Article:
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Things to Consider When Choosing Your Ecommerce Platform

Although you might be lured into an especially affordable plan that meets some of your criteria, it’s important to do research before committing. You can change hosts anytime, but migrating your site can be a hassle for you and your customers. Consider the following:


Even though e-commerce hosts offer competitive packages, you have to decide whether they’re cost-efficient.

Paying more doesn’t always equal the best experience.

However, choosing the cheapest option will often leave you looking for add-on capabilities from somewhere else. Piecing together fees from various providers is usually the most expensive way to go.

Before you choose an e-commerce host, decide on your budget for the following features.

If you choose standalone web hosting, you’ll have to research the costs of these services from other providers. But if you look at all-in-one hosts, you’ll often find that you can select a premium package that includes all of these features and stays within your budget.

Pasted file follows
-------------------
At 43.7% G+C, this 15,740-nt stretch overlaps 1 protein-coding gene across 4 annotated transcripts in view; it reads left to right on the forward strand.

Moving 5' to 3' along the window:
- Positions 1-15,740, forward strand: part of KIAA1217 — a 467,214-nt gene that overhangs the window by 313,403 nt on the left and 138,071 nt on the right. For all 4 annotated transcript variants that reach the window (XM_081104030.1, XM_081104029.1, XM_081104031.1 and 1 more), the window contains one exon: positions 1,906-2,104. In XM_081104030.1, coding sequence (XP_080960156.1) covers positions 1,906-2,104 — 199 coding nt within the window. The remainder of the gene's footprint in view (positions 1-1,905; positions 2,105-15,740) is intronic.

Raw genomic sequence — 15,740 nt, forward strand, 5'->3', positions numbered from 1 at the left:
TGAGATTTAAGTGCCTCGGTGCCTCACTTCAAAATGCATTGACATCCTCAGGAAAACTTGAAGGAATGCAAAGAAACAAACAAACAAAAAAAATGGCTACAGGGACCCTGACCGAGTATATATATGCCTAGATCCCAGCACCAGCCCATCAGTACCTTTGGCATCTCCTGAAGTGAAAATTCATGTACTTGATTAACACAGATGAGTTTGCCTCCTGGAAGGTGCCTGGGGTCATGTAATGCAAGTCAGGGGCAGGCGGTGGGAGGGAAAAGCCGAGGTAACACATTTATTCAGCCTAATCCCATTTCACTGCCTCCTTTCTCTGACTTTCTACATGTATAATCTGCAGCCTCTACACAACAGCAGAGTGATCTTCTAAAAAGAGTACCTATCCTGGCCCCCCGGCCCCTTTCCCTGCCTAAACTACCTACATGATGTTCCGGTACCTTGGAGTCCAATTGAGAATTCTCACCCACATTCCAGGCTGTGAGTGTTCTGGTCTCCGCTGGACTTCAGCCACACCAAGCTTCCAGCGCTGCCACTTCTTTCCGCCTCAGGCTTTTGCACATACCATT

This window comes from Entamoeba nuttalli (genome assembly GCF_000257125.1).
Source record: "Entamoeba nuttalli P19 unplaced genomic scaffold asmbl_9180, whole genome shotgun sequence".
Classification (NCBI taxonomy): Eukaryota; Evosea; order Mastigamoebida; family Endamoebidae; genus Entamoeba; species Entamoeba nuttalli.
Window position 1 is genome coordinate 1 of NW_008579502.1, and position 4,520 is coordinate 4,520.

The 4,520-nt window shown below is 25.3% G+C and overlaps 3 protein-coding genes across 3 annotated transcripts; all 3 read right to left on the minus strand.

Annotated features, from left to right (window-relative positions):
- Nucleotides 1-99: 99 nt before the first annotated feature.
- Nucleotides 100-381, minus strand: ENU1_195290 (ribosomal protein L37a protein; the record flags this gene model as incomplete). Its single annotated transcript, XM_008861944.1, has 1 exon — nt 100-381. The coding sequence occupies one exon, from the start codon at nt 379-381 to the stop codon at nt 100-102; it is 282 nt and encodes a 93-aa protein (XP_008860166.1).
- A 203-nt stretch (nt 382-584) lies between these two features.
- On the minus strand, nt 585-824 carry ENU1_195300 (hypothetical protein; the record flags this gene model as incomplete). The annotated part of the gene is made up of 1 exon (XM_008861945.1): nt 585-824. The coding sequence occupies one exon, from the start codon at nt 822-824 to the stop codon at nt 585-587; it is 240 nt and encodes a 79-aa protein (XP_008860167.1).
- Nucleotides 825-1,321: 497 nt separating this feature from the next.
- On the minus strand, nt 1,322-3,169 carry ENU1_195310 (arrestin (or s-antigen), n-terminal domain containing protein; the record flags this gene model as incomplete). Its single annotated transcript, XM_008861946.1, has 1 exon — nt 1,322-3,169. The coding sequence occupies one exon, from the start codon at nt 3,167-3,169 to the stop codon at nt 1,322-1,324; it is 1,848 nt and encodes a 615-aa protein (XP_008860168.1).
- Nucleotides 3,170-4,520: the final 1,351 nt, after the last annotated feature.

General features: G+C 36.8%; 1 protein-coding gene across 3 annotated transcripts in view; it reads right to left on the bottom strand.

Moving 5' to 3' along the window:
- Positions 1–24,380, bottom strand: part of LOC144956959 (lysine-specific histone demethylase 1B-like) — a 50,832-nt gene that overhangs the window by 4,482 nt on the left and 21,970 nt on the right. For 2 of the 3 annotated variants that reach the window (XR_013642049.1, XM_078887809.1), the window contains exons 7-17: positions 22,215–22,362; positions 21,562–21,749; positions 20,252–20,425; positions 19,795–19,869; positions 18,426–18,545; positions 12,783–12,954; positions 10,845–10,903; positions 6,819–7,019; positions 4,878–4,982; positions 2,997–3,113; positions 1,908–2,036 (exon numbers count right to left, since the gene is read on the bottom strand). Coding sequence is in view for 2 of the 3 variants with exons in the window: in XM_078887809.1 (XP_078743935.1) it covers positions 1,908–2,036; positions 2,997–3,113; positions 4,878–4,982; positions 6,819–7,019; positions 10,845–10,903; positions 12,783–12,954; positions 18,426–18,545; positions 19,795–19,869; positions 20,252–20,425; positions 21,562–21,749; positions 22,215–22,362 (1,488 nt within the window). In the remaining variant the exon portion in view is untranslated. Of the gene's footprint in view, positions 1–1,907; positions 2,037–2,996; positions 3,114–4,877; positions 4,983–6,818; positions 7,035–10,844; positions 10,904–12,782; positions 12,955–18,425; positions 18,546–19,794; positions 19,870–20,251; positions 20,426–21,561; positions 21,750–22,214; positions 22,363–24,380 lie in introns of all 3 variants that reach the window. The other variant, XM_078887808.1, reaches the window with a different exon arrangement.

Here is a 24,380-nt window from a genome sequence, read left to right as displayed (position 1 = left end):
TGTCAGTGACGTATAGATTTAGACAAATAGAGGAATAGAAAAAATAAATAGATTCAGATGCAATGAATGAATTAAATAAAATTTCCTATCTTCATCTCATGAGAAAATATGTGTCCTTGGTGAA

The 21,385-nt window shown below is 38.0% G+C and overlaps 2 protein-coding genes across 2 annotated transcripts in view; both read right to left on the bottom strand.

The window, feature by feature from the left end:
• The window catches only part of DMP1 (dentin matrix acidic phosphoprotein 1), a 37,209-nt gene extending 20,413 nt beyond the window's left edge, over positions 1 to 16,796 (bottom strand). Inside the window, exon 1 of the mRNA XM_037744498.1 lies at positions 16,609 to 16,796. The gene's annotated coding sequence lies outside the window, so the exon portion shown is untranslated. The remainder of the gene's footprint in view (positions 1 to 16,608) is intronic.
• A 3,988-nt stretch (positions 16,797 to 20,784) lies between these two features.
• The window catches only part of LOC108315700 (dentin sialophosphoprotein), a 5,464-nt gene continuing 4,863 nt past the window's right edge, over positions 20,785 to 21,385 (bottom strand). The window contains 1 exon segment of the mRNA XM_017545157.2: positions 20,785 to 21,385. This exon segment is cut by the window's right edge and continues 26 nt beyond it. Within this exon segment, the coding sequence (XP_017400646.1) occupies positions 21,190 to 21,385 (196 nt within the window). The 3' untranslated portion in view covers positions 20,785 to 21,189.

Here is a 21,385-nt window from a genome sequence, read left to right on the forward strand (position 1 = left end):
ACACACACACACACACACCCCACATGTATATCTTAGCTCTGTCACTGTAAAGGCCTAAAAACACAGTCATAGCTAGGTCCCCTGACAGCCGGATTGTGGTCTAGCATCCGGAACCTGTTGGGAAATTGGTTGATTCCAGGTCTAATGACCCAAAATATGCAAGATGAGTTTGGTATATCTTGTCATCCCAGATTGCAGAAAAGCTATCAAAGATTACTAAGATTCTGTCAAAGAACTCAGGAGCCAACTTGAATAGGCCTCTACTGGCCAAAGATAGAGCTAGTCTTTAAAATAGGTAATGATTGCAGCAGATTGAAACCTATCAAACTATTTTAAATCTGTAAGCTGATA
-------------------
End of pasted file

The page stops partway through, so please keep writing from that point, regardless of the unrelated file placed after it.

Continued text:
Web design.

From landing page to checkout, your store web design should create a unique user experience that reflects your brand and keeps customers coming back. 

Many major e-commerce platforms have a variety of themes you can choose from. Some themes may be free with the platform, while others may range in price from $60-$200 each. 

In addition, there will likely be instances when your e-commerce solution doesn’t have the necessary features you’re looking for. This is where add-ons, plugins, and extension costs come into play.

Programming and functionality.

Custom e-commerce functionality, backend programming, and coding are often the highest costs in building out your e-commerce website. However, they’re also extremely important if you want your business to operate efficiently and have a competitive edge against other e-commerce solutions.

According to OuterBox Design, backend programming can cost anywhere from $2,000 to $75,000, and third-party integrations can range from $500 to $20,000, depending on the size of your business.